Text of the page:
Greta Gerwig's directorial debut Lady Bird is a semi-autobiographical, coming-of-age dramedy set in 2002 during her final year of Catholic high school. But Gerwig, 34, offers more than a trip down memory lane of awkward adolescent sexuality and parental power struggles. Lady Bird was written as a love letter to Gerwig's hometown of Sacramento.

"I wanted to make a film about how home and family is something that you can only understand as you are leaving it, as it is receding from view. Then you realise how much you loved it and how much it meant to you."

Greta Gerwig is just the fifth female ever to be nominated for best director at the Oscars. Photo / Getty
Greta Gerwig is just the fifth female ever to be nominated for best director at the Oscars. Photo / Getty

In person, Gerwig comes across as genuine, warm and witty.

"I don't know if you've noticed, but Sacramento is not very well represented in movies," she says. "So, I have taken it upon myself to photograph it as if it were Rome. I would like to be the Fellini of Sacramento." She chuckles as she leans forward and adds: "You can print that if you like."


Hailing from a close-knit family, Gerwig's mother, Christine, is an ob-gyn nurse, and her father, Gordon, worked for a credit union. She also has a younger brother, a landscape gardener.

Educated at Barnard College with a degree in English and philosophy, Gerwig was set on a career path to become a playwright, however, it was her on-screen performances as an actress that first gained attention. Her most recent roles in movies include 20th Century Women (2016), Jackie (2016), and To Rome With Love (2012).

Considering Lady Bird is such a personal project, it was an interesting decision for Gerwig to cast the Irish-born Saoirse Ronan (Brooklyn) to portray her formative years growing up in California. Geographically speaking, Ronan couldn't be less connected to Gerwig's Sacramento roots.

Gerwig nods: "When Saoirse read the script, she said to me, 'I'm from a tiny town in Ireland, all across the world, but I understand this movie in my bones. I understand this part. And we met up and we read the whole script out loud," she recalls. "She read Lady Bird's lines and I read everyone else's lines. I just knew right away that she was the perfect person for it," says Gerwig. "A) she wasn't imitating me, and B) she was playing everything out of this extreme honesty."

Ronan stars as Christine (presumably named after Gerwig's mum), who goes by the self-proclaimed nickname Lady Bird. Changing her name marked her first act of defiance, as well as dying her hair an unnaturally bright red. Gerwig says she never actually dyed her hair "but I did give my mother hell and for that, I feel guilty".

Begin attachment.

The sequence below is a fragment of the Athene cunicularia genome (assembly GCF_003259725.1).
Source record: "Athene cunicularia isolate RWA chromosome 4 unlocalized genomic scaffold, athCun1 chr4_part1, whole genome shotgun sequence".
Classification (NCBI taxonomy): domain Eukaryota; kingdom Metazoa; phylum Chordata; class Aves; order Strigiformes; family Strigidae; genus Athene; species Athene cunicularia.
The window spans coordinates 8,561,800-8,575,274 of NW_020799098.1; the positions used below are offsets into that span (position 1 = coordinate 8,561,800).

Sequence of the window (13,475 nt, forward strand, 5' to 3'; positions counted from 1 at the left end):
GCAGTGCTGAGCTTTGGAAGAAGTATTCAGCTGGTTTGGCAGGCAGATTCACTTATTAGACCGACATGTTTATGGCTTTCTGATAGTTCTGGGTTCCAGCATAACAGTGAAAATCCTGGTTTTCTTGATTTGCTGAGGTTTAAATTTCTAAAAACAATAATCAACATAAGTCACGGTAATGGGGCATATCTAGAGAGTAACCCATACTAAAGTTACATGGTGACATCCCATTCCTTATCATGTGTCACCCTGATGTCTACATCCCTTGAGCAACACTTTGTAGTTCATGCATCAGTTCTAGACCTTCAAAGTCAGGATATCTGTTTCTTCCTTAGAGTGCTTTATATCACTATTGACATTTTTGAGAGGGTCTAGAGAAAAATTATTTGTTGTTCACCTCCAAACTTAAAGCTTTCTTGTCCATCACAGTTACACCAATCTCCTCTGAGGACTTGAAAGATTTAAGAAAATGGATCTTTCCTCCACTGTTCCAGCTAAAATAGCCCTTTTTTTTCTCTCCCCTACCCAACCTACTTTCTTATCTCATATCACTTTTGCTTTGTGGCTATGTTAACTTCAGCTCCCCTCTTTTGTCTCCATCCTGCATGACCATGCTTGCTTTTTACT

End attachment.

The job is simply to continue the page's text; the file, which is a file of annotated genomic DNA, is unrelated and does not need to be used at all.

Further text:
The Gerwig-Ronan collaboration has proved a winning combination, as evidenced by this year's award season.

Gerwig has become just the fifth woman ever to be nominated for the best director Oscar and the first since 2010 when Kathryn Bigelow was honoured for The Hurt Locker.

The film also garnered an Oscar nod for Best Actress for Ronan, who took home the Golden Globe in the same category. Additionally, the film won a Globe for Best Motion Picture (Musical or Comedy), and Laurie Metcalf, who plays Lady Bird's passive-aggressive mother, was nominated for Best Supporting Actress. The film has also proven a box office success, earning more than $60 million at the US box office - more than three times its modest $14 million budget.

"When I made this film, I didn't just want to create a coming-of-age movie, I wanted to create a kaleidoscope of people and places and what home is."

The mother-daughter relationship is a battle of wills, but to Gerwig's credit, she doesn't offer a one-sided account of navigating teenage life.

"A lot of movies focus on teenagers and there's a sense that the adult world is kind of played like a joke or it's not really given the same amount of real estate. And I wanted it to be equally weighted," she says. "One person's coming-of-age is another person's letting go and that is just as vivid and meaningful. That is the heartbreak, how you let go."

Gerwig has been in a relationship since 2011 with her writer-director boyfriend, Noah Baumbach, whose most recent work, The Meyerowitz Stories (New and Selected), received critical acclaim.

One can only imagine the lively and creative discussions between this wildly prolific duo.

"Sometimes it feels like we live in a movie factory," she says. "It's incredible to have your partner be someone that you really talk about your project with and about cinema in general. Obviously, the work I have done with him as a co-writer was hugely formative for me. And I know I am biased, but he is one of my very favorite film-makers," she laughs.

"I respect him so much, and when I write the draft of a screenplay, he is the first person that I show it to and his is the opinion that I care about the most. Getting to hear him laugh when he is reading something I have written, feels pretty good."

She will next voice a character in the upcoming animated movie, Isle of Dogs. It's hard to imagine what this imaginative writer-director-actress is like when she's not embroiled in a project.

"I am dreadful when I don't have a project to work on," she confesses. "I am at my peak when I am in the middle of making something. That is when I'm the best version of me. I have got to go out and build the castle again."

Who: Director Greta Gerwig
What: Lady Bird
When: In cinemas today